It appears the resolve of Western leaders points to a much longer and more expensive engagement in Ukraine, signaling that Biden will be sending more money to the war-torn region.
German Chancellor Olaf Scholz said Russian President Vladimir Putin has the resources necessary to continue his military invasion of Ukraine for a “long time.”
Scholz made the comments during an appearance on CBS’s Face the Nation on Sunday morning. The German chancellor told anchor Margaret Brennan that Putin had begun preparing to invade the neighboring nation of Ukraine at least one year prior to launching his military invasion.
Scholz told Brennan that the preparation time allowed Putin to collect and arrange the resources he needed to engage in a prolonged war.
Brenna asked Scholz when he felt Putin might run out of resources for the war. His simple response: “No one really knows.”
“He has — he is perhaps the leader of a very great country with a lot of people living there, with a lot of means, and he is really doing this brutal war with — and he prepared for it [for] very long,” he continued. “I think the decision to — to do this war was taken one year before it started or possibly earlier because he prepared for it. And so, he will be able to continue with the war really a long time.”
Scholz then highlighted the fact that Germany, the United States, and others backing Ukraine also had the resources to continue supporting Ukraine for as long as it takes. The comment alludes to the idea that Biden will continue to send billions of dollars to Ukraine, which has become a proxy war for our nation.
“This is the message we say to [Putin]: We are able to support the Ukraine as long as necessary for defending its serenity, the democracy, the rule of law and all the things the people in Ukraine are looking for,” Scholz said.
When Brennan asked how long Scholze thought the war might last, he said, “The conflict will end when Putin understands that he will not be successful with the idea to conquer part of the territory of his neighbor.”
So far, the U.S. has sent more than $63 billion in aid to Ukraine, and it appears that the number will continue to rise.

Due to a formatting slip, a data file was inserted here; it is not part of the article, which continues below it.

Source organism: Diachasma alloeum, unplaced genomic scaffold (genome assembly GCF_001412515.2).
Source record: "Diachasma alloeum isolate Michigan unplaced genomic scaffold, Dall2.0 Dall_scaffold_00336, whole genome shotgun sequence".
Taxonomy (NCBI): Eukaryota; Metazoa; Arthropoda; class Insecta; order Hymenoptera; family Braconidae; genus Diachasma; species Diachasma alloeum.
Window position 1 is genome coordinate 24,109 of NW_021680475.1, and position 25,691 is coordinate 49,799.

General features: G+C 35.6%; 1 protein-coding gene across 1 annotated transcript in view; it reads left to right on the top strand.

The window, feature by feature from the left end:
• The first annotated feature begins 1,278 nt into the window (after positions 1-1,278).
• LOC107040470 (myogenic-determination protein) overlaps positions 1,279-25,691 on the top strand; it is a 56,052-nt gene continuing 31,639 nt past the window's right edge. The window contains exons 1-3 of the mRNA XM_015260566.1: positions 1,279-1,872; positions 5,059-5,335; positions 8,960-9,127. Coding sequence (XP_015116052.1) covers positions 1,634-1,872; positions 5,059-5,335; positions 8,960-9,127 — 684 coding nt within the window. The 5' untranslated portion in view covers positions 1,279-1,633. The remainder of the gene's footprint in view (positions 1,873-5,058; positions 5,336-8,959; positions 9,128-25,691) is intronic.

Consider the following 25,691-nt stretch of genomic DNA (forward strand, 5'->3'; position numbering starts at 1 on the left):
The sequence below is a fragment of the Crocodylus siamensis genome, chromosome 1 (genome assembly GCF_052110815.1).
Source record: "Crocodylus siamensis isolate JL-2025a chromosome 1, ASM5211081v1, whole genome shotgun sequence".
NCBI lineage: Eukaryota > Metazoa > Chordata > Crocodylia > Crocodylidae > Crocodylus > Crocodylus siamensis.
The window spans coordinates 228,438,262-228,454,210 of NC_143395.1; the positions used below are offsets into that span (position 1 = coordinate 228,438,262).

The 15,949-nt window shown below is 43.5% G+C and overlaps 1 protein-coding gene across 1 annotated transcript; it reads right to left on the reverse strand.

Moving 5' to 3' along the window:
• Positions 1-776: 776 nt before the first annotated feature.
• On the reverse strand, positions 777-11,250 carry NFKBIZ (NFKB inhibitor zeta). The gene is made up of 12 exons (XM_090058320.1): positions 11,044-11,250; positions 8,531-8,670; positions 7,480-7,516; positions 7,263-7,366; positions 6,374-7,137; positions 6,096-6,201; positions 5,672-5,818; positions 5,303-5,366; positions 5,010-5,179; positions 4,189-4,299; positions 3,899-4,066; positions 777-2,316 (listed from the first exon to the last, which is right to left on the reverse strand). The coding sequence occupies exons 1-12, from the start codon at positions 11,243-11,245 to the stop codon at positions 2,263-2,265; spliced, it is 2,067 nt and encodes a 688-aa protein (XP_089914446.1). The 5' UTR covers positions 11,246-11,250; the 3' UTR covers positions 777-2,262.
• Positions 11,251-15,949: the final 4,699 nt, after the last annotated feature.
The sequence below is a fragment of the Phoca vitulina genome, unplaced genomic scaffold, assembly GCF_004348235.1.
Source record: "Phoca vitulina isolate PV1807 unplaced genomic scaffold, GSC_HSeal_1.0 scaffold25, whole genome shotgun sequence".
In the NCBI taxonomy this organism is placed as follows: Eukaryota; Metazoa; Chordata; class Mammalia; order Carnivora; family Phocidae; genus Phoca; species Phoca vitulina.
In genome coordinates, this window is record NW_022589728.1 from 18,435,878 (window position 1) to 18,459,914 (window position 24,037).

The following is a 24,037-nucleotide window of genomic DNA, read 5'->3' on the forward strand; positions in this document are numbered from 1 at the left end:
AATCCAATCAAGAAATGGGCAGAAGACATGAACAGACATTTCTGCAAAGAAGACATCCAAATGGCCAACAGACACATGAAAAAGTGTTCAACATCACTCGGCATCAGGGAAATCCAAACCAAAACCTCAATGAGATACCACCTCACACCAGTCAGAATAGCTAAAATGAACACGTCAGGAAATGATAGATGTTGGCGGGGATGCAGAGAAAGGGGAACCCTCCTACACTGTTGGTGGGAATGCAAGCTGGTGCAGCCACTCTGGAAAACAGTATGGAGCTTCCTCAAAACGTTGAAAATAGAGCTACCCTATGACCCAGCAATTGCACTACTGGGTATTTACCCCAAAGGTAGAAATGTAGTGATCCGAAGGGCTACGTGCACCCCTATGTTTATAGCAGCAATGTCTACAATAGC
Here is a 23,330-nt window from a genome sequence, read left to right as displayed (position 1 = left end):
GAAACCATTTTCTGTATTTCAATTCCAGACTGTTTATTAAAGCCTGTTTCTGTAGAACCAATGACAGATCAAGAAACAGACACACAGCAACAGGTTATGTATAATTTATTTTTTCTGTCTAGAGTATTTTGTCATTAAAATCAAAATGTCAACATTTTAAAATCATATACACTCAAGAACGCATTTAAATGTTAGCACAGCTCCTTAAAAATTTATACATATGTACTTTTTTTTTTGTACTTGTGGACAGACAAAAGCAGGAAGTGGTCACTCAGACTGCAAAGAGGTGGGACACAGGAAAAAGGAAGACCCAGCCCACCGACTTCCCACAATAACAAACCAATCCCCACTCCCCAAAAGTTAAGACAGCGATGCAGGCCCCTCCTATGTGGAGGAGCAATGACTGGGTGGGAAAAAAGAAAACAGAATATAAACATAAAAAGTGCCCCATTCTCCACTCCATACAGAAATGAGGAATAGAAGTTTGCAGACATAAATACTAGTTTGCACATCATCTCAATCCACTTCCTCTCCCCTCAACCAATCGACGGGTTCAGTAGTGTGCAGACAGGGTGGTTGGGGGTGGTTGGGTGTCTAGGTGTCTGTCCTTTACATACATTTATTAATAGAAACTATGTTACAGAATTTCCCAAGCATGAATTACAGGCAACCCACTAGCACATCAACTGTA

On Friday, The Biden administration announced another $820 million in new Ukraine military aid, including advanced mid to long-range air defense systems and counter-artillery radars to defend against Russia’s invasion in the proxy war.
Western countries have suffered with massive shortages in grain, oil, food and fertilizer as the war rages on.
Gas prices are so high in Germany today that wood-burning stoves and firewood have become scarce nationwide.
German citizens are loading up on wood to heat their homes next year — just like they did in the Middle Ages.
Apparently, German politicians are as inept as the crazy Democrats and their RINO couterparts in America.
The Ukraine war and concerns about the energy supply have unsettled many citizens. The result: wood-burning stoves are in demand like never before. But even an oven does not guarantee heat if there is no firewood.
Wood-burning stoves and firewood have become scarce nationwide in the wake of the Ukraine war. Furnace builders and installers can hardly save themselves from orders from concerned customers who want to install an additional heating option in their house or apartment.
“When the war broke out, demand exploded,” says a spokesman for the Central Association for Sanitary, Heating and Air Conditioning (ZVSHK) in Sankt Augustin on request.
But even a stove does not guarantee a warm living room next winter: because the firewood dealers are also faced with a nationwide rush of customers and can no longer meet the exorbitantly increased demand in many places. “The market is empty,” says Gerd Müller, head of the office of the Federal Firewood Association in Kamen.
The triggers are obviously both the skyrocketing gas and heating oil prices as well as the concern that the heating could remain cold next winter. “People are unsettled or even scared,” says the Central Association for Sanitary, Heating and Air Conditioning. At least some customers will probably not get their stove before the end of next winter. According to the ZVSHK, the waiting time is a year in some cases. There are around 2,000 furnace construction companies nationwide.
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